Trusted AI blog series Blog 1 BKG

Trusted AI Cornerstones: Performance Evaluation

April 20, 2021
· 4 min read

AI has moved from the realms of theoretical mathematics and advanced hardware to an everyday aspect of life, decisions big and small. As its development has accelerated and its use proliferated, our requirements for AI systems have gotten more sophisticated. 

At DataRobot, we define the benchmark of AI maturity as AI you can trust. Unlike an intrinsic quality such as accuracy or even fairness, trust is a characteristic of the human-machine relationship. Trust must be established between an AI user and the system. 

This is the first in a series of three blog posts that shares our perspective on AI you can trust. In this installment, I’ll cover four key elements of trusted AI that relate to the performance of a model: data quality, accuracy, robustness and stability, and speed.

Quality Input Means Quality Output

Trustworthy AI is built on a foundation of high-quality data. The performance of any machine learning model is tightly linked to the data it was trained on and validated against. 

Depending on your use case, you might have a mix of data in your enterprise that includes open source public data and third-party data, in addition to internal, private data. It’s important to maintain a traceable record of the provenance of your data: which data sources were used, when they were accessed, and how they were verified.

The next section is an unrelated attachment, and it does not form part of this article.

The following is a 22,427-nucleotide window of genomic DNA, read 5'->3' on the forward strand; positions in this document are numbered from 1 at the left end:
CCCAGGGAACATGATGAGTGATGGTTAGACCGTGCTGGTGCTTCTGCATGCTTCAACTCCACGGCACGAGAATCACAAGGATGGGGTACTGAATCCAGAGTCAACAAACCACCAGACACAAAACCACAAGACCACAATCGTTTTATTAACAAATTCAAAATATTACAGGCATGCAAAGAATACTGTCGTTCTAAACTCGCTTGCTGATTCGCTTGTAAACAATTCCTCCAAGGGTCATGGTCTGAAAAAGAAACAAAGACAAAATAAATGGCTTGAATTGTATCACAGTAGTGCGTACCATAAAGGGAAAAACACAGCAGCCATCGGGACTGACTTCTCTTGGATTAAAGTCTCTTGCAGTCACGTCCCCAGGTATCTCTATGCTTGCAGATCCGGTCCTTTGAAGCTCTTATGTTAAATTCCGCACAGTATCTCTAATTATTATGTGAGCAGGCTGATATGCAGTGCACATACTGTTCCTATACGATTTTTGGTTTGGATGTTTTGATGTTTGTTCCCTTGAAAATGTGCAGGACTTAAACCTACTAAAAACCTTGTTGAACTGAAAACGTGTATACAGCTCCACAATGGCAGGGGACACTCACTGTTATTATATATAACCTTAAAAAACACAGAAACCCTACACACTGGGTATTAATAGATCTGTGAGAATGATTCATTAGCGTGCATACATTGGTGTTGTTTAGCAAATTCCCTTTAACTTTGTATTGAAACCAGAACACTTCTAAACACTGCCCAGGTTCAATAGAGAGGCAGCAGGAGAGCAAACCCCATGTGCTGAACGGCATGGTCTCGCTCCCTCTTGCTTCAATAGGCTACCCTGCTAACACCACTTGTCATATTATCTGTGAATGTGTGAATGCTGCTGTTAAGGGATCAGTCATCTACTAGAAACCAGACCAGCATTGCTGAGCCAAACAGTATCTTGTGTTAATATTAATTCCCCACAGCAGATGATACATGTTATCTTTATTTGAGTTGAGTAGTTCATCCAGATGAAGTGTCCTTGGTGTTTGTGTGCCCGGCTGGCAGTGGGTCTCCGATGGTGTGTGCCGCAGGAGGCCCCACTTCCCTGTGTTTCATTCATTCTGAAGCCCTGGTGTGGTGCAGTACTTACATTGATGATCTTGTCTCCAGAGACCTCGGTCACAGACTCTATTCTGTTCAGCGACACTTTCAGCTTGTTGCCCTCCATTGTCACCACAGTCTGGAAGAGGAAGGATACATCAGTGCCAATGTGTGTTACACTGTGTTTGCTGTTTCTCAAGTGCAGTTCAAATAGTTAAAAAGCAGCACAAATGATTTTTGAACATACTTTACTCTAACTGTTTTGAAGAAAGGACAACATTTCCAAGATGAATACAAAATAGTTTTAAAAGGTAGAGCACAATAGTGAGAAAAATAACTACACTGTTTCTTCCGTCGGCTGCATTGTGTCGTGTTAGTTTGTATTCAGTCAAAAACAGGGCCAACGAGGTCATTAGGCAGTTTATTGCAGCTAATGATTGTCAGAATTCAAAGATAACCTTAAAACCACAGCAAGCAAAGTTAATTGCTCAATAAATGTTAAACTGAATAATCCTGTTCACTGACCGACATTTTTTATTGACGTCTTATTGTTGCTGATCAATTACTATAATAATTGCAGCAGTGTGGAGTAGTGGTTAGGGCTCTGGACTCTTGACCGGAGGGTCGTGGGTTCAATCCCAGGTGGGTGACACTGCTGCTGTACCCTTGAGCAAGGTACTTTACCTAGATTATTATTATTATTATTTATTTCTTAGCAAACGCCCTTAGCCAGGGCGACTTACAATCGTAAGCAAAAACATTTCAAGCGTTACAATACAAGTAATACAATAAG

When you use third-party or open source data, it’s vital to find as much information as possible about how the data was collected, including its recency.

When you have the data in hand, assess its quality. This includes the basics: 

  • Computing summary statistics on each feature 
  • Measuring associations between features 
  • Observing feature distributions and their correlation with the predictive target 
  • Identifying outliers 

You also need to identify missing or disguised missing values, duplicated rows, unique identifiers that do not carry any information for the model, and target leakage (the use of information in the model training process that would not be expected to be available at prediction time).

Use Multiple Tools and Visualizations

Accuracy is a subset of model performance indicators that measure the model’s aggregated errors in different ways. Accuracy is best evaluated through multiple tools and visualizations, alongside explainability features, and bias and fairness testing.

Binary classification models are often optimized using an error metric called LogLoss. Within binary classification, it is typical to drill down into the accuracy of the class assignment of your examples with a confusion matrix and a set of metrics and visualizations derived from it. The confusion matrix allows you to access counts of true positives, false positives, true negatives, and false negatives based on a classification threshold and additionally compute values such as a model’s sensitivity, specificity, precision, and F1 score.

The DataRobot leaderboard is populated with each end-to-end modeling approach built against a given dataset. It enables direct comparisons of accuracy between diverse machine learning approaches.